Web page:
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Moorer gets personal

Tuesday, March 17, 2015 – It's a quiet day on the release front with Allison Moorer out with a new CD and a bluegrass family band doing their thing.

Moorer is out with "Down to Believing" on Entertainment One. Moorer goes confessional as this break-up disc was recorded after the end of her seven-year marriage to Steve Earle. The first single on the 13-song release is "Like It Used to Be."

The Snyder Family Band is comprised of Bud Snyder on upright bass and his kids, Samantha on lead vocals and fiddle and Zeb on mandolin and guitar. This is the trio's debut for the Mountain Home label.

More news for Allison Moorer

CD reviews for Allison Moorer

Down to Believing CD review - Down to Believing
Allison Moorer's eighth studio album may be her finest yet; her voice rings clear, soaring on the tender ballads of loss and fiercely raging through the rockers that name the ongoing struggles we all face as we maneuver in and around the vagaries of love, failure, momentary hope and disillusion. Moorer joins forces with her old producer Kenny Greenberg, who also plays electric guitar on several songs and co-wrote the title track, and though it took them two years to record the album, it was worth the wait. »»»
Crows CD review - Crows
Allison Moorer is known as much for her own material as she is for her family in sister Shelby Lynne and hubby Steve Earle. However, here, Moorer seems to move from previous Americana albums for a haunting, jazz-accented approach on the opener Abalone Sky. Think of Cowboy Junkies' Margo Timmins fronting a seasoned jazz trio, and you should get the picture for that tune and especially the engaging Should I Be Concerned. And it's a very good idea, which sets things off on the right foot. »»»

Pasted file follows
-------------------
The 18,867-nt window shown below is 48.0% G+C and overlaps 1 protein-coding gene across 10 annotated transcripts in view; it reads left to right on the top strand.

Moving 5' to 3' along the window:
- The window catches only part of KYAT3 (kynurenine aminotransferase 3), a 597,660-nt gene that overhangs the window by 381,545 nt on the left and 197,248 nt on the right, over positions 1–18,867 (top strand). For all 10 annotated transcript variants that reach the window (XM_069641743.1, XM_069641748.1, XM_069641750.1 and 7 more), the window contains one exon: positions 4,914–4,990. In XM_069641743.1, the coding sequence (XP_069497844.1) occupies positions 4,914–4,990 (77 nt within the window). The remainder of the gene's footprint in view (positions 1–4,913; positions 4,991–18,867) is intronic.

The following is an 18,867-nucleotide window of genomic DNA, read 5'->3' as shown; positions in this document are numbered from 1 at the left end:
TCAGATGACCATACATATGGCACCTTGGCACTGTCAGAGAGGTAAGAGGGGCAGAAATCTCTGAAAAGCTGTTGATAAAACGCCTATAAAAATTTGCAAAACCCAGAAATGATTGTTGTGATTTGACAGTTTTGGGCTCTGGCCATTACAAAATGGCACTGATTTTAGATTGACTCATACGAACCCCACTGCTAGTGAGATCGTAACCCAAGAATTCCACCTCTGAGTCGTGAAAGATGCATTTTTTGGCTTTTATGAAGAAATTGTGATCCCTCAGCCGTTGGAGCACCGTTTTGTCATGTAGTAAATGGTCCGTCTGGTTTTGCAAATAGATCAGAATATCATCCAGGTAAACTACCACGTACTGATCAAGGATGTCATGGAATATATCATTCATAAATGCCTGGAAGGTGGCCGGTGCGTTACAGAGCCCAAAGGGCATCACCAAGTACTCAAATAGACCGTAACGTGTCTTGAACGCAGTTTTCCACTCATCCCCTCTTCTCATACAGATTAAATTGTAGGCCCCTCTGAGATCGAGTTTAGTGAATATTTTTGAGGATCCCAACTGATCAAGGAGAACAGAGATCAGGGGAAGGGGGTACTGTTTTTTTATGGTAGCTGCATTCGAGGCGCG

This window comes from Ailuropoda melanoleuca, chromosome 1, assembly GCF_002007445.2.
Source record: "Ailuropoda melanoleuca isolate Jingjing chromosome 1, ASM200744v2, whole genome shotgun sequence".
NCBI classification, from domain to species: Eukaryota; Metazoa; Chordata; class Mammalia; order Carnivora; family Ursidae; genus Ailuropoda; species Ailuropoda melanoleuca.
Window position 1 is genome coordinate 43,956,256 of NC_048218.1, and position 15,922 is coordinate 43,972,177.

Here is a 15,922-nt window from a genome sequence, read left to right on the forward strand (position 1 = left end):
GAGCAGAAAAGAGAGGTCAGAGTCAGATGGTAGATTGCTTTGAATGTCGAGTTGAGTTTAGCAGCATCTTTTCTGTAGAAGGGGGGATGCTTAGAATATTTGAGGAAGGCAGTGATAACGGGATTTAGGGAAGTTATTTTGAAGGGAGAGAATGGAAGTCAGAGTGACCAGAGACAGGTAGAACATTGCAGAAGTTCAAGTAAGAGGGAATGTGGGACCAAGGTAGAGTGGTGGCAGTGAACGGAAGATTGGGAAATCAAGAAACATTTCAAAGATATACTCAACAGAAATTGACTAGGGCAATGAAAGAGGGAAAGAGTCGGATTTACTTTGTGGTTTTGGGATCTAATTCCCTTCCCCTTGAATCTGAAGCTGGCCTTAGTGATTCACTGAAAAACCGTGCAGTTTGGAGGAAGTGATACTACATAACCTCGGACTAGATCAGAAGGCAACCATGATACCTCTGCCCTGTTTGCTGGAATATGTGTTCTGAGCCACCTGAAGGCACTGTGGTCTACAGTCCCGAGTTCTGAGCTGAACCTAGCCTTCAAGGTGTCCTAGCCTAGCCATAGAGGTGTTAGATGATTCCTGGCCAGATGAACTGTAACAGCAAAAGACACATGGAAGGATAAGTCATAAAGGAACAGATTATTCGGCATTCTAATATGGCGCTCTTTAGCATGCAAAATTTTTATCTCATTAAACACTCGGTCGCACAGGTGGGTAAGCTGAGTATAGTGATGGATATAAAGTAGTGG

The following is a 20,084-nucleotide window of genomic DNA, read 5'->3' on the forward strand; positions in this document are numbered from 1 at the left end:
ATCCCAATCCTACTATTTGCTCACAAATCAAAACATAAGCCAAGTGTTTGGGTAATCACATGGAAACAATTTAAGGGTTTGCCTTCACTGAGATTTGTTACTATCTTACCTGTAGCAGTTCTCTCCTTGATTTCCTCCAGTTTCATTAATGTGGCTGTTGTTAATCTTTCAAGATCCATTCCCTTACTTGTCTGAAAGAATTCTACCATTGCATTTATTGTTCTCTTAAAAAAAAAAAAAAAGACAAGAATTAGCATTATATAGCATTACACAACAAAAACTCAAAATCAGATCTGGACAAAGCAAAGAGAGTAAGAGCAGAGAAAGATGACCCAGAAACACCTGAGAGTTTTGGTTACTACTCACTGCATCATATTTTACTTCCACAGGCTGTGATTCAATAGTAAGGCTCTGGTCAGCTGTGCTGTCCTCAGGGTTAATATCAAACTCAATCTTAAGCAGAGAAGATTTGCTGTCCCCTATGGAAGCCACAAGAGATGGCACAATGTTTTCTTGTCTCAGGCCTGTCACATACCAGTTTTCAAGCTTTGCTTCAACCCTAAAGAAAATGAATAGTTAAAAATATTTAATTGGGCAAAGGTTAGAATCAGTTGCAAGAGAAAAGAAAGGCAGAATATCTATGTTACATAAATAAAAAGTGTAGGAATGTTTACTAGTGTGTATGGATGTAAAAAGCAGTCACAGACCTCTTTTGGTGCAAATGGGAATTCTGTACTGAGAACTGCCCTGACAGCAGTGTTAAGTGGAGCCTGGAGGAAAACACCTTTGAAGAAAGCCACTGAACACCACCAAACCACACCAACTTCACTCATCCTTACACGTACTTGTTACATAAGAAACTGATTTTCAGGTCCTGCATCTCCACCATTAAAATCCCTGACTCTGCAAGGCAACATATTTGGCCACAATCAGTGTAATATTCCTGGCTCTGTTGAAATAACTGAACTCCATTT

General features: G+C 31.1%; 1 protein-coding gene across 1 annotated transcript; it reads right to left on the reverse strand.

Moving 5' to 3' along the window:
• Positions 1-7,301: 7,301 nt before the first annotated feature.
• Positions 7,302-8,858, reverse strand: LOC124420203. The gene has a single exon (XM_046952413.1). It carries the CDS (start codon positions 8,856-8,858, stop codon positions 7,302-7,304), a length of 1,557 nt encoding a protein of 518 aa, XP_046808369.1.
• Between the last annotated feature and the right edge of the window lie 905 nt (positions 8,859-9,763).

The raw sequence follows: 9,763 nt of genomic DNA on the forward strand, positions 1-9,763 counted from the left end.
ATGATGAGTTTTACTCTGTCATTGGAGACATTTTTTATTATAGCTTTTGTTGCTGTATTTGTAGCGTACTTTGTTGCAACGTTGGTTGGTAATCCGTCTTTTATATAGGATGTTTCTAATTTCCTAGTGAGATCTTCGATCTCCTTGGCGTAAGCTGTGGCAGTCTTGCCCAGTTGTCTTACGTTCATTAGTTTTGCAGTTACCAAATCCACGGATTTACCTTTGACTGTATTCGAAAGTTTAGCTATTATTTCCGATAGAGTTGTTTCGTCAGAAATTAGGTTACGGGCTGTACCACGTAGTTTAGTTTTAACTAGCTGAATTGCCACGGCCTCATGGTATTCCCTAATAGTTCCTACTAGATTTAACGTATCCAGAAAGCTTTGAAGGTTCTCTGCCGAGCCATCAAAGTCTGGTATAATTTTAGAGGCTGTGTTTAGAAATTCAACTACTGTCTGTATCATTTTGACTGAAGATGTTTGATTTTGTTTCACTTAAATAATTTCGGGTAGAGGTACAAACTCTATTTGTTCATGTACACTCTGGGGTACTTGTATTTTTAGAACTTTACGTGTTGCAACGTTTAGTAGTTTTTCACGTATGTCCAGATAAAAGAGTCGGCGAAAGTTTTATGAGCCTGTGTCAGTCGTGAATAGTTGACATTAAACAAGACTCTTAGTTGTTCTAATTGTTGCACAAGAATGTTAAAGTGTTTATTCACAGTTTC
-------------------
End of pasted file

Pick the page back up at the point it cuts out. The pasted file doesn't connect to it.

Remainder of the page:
Mockingbird CD review - Mockingbird
Labeling this merely a covers album is selling the talented Allison Moorer short; this Buddy Miller-produced collection of interpreted songs is both a respectful tribute to the female songwriting genre and a testament to Moore's own vocal prowess. A gifted songwriter herself - the self-penned title track is among the best on the disc - the song selections reflect Moorer's own eclectic influences, ranging from Ma Rainey to Patti Smith to Chan Marshall (aka Cat Power). »»»
Editorial: Walking the talk – When names like Hank Williams, Johnny Cash, Waylon and the Hag are invoked, you're talking hard core country. These are the touchstones of country , the guys who made country music what it was and still is (or maybe can be). When these folks would sing about being down-and-out and the rough-and-tumble, they knew of what they were singing about. Fast forward a few years to the country singers of today. »»»
Concert Review: Kristofferson gives insight, but no easy answers – When they say music gets better with age, they're not always just talking about songs alone; sometimes they're also referring to the listener. When Kris Kristofferson sings, "Well, I woke up Sunday morning/With no way to hold my head that didn't hurt," to smartly open "Sunday Mornin' Comin' Down," he... »»»
Concert Review: No sugarcoating, Welch dishes out an experience – Gillian Welch (accompanied, as always, by master guitarist David Rawlings), celebrated her "The Harrow & The Harvest" album with a powerful night of music. She apologized many times for the utter unhappiness expressed through this album's songs, admitting it's "not the most chipper album" at one point.... »»»
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